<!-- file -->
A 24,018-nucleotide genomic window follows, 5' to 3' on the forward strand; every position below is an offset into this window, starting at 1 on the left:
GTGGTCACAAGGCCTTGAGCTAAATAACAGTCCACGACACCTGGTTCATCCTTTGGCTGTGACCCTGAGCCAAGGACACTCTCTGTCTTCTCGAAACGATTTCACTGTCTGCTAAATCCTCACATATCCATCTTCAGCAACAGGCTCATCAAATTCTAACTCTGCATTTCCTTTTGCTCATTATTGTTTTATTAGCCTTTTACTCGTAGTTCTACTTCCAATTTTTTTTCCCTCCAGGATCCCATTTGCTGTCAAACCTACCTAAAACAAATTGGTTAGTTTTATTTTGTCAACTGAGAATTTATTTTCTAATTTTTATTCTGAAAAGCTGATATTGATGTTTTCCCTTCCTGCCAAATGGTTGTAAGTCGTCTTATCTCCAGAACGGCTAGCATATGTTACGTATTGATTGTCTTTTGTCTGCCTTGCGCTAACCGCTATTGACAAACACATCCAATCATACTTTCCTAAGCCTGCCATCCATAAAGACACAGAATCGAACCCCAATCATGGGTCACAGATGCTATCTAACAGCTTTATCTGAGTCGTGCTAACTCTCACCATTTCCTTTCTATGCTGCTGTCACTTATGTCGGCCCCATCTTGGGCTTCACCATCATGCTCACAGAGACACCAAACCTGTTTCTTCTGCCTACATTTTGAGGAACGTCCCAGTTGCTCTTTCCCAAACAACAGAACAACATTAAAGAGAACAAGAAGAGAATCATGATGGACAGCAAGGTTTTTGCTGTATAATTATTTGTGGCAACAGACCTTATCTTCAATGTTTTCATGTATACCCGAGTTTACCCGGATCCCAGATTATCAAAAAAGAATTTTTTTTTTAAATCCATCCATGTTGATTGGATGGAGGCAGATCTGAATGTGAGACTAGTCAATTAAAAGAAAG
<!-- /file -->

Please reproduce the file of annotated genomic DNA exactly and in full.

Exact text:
A 24,018-nucleotide genomic window follows, 5' to 3' on the forward strand; every position below is an offset into this window, starting at 1 on the left:
GTGGTCACAAGGCCTTGAGCTAAATAACAGTCCACGACACCTGGTTCATCCTTTGGCTGTGACCCTGAGCCAAGGACACTCTCTGTCTTCTCGAAACGATTTCACTGTCTGCTAAATCCTCACATATCCATCTTCAGCAACAGGCTCATCAAATTCTAACTCTGCATTTCCTTTTGCTCATTATTGTTTTATTAGCCTTTTACTCGTAGTTCTACTTCCAATTTTTTTTCCCTCCAGGATCCCATTTGCTGTCAAACCTACCTAAAACAAATTGGTTAGTTTTATTTTGTCAACTGAGAATTTATTTTCTAATTTTTATTCTGAAAAGCTGATATTGATGTTTTCCCTTCCTGCCAAATGGTTGTAAGTCGTCTTATCTCCAGAACGGCTAGCATATGTTACGTATTGATTGTCTTTTGTCTGCCTTGCGCTAACCGCTATTGACAAACACATCCAATCATACTTTCCTAAGCCTGCCATCCATAAAGACACAGAATCGAACCCCAATCATGGGTCACAGATGCTATCTAACAGCTTTATCTGAGTCGTGCTAACTCTCACCATTTCCTTTCTATGCTGCTGTCACTTATGTCGGCCCCATCTTGGGCTTCACCATCATGCTCACAGAGACACCAAACCTGTTTCTTCTGCCTACATTTTGAGGAACGTCCCAGTTGCTCTTTCCCAAACAACAGAACAACATTAAAGAGAACAAGAAGAGAATCATGATGGACAGCAAGGTTTTTGCTGTATAATTATTTGTGGCAACAGACCTTATCTTCAATGTTTTCATGTATACCCGAGTTTACCCGGATCCCAGATTATCAAAAAAGAATTTTTTTTTTAAATCCATCCATGTTGATTGGATGGAGGCAGATCTGAATGTGAGACTAGTCAATTAAAAGAAAG